Drop a dime

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Drop a dime is an idiom with an evolving definition. We will examine the meaning of the idiom drop a dime, where it came from, and some examples of its use in sentences.

The original meaning of drop a dime is to secretly report a lawbreaker to the police, to snitch on a fellow criminal, to anonymously betray a criminal partner. The term drop a dime first appeared in detective novels in the 1920s-1930s. The idiom drop a dime conjures the image of someone putting a dime in a payphone to call the police and betray or “rat out” a criminal. Informants used payphones because short phone calls could not be traced, especially without prior warning of the incoming phone call. Even though payphones have passed out of usage, this meaning of the idiom does not seem to have waned. Drop a dime is an American expression, related phrases are drops a dime, dropped a dime, dropping a dime. Interestingly, the term drop a dime has also evolved into an American basketball term, dropping dimes, which means giving an assist on a play. Also, the expression is increasingly seen in American football to mean to throw a pass accurately.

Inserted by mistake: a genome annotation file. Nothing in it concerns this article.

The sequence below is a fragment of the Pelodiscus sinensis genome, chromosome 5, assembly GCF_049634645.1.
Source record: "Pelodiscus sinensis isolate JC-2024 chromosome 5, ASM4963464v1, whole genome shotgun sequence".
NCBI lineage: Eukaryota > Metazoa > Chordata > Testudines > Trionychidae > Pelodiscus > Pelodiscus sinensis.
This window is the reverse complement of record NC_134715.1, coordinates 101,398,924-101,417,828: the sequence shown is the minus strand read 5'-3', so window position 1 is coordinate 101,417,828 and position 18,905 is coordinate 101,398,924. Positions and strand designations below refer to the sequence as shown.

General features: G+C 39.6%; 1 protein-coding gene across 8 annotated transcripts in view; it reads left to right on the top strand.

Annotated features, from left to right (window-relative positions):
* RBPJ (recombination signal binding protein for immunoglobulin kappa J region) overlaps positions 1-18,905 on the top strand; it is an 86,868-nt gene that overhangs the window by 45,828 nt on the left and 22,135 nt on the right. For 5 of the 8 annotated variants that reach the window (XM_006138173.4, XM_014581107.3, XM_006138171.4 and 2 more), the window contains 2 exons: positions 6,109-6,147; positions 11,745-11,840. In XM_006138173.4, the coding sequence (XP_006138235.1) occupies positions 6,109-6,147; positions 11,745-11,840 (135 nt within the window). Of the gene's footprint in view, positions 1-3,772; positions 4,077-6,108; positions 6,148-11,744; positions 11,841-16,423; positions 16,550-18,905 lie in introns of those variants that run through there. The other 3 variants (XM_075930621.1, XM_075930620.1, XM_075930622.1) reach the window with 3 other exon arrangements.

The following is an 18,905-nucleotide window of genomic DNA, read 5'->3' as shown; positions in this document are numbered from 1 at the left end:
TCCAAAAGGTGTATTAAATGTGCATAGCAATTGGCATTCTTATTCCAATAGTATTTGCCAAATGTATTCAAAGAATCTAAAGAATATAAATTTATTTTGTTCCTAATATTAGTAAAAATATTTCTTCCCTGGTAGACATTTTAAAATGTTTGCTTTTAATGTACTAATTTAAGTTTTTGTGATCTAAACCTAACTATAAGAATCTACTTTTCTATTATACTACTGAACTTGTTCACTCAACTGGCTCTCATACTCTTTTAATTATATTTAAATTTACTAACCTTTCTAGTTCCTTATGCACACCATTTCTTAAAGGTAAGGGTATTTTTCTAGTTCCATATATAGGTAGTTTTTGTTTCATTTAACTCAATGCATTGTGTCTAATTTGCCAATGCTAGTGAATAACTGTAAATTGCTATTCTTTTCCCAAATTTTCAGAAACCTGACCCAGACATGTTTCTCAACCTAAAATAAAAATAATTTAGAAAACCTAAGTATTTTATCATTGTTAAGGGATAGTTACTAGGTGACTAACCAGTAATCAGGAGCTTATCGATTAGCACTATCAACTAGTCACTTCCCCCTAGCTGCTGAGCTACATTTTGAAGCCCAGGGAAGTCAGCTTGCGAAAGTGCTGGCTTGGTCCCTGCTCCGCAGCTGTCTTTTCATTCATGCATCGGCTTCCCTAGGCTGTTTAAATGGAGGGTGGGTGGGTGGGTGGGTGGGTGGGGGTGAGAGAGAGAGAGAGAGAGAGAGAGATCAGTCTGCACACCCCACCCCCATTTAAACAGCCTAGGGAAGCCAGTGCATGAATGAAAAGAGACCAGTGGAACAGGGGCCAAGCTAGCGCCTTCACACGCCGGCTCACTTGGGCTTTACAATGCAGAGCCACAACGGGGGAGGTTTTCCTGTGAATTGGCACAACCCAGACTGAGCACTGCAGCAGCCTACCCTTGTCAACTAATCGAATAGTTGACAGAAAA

With the death penalty off the table, neither the suspected black widow nor her beau has any incentive to drop a dime on the mystery man. (The Toronto Sun)

Obviously enough, Team Trump wants it to stay that way, which is precisely why Trump and his goon, Rudy Giuliani, were trying to drop a dime on Hunter Biden and smear Joe in the bargain. (New York Magazine)

“He has a three-year body of work in the ACC, it’s not like he showed up here and has been dropping dimes.” (The Toreador)

“So I’m telling myself, ‘He’s not going to be able to go out and be Patrick Mahomes, he’s not going to be able twirl around and go left and go right and spin around and then drop a dime from 45 yards away, is he?’” (The Kansas City Star)

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